The 1988 Bethesda System for reporting cervical and vaginal cytologic diagnoses
dramatically altered the diagnostic categories at the lower end of the
cytologic spectrum. The primary impetus for this change was the
diagnostic variability and clinical confusion inherent in the class 2
Papanicolaou (Pap) group, which included a spectrum of cellular changes
that ranged from normal to definitive manifestations of human
papillomavirus (HPV). If clinical confusion were to be diminished, it
was clearly necessary to clarify the nature of each class 2 cellular
change more specifically. Unfortunately, some atypia remained ambiguous
and were designated atypical squamous cells of undetermined
significance (ASCUS). The designation "undetermined" highlights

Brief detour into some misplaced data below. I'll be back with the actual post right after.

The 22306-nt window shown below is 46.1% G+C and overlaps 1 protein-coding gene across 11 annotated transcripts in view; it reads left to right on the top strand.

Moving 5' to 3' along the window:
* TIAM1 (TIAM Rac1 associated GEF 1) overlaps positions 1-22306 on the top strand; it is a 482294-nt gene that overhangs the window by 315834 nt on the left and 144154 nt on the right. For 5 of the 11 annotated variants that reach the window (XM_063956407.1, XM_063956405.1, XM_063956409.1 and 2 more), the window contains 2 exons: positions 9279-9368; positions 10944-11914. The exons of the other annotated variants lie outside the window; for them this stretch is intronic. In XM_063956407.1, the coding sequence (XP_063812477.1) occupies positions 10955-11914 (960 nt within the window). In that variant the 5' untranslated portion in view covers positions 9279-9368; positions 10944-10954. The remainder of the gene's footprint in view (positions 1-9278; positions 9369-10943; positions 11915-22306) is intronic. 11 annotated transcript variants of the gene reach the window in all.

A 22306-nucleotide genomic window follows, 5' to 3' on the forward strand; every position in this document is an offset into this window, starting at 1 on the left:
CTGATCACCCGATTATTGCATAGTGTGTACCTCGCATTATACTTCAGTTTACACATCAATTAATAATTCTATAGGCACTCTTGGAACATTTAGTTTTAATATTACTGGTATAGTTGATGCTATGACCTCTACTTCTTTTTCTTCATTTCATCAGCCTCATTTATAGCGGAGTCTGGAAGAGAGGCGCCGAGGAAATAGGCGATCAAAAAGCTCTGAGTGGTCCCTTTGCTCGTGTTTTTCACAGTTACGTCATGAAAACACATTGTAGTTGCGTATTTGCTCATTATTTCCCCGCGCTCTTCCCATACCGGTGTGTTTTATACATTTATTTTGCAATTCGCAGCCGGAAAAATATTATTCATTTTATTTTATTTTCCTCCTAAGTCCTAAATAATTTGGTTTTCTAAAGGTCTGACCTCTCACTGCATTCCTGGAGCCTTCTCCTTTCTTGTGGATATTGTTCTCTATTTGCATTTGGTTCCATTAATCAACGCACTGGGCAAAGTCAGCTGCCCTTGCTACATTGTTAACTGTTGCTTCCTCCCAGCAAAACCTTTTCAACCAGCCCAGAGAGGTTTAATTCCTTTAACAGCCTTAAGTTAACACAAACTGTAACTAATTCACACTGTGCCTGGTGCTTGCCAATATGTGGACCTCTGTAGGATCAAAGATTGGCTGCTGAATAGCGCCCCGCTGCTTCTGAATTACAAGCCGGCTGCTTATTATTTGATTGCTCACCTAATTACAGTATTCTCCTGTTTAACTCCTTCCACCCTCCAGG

the continuing dilemma regarding cells that have no distinguishing
characteristics to further clarify their nature. The category has been
a major clinical issue, with 2 to 3 million women given a diagnosis
that generates uncertainty each year.1,2 The magnitude of
the concern is highlighted by a major commitment by the National Cancer
Institute to evaluate the best triage option for women with equivocal
and low-grade Pap smears in a randomized trial that began in 1995 and
will end in 2001.3
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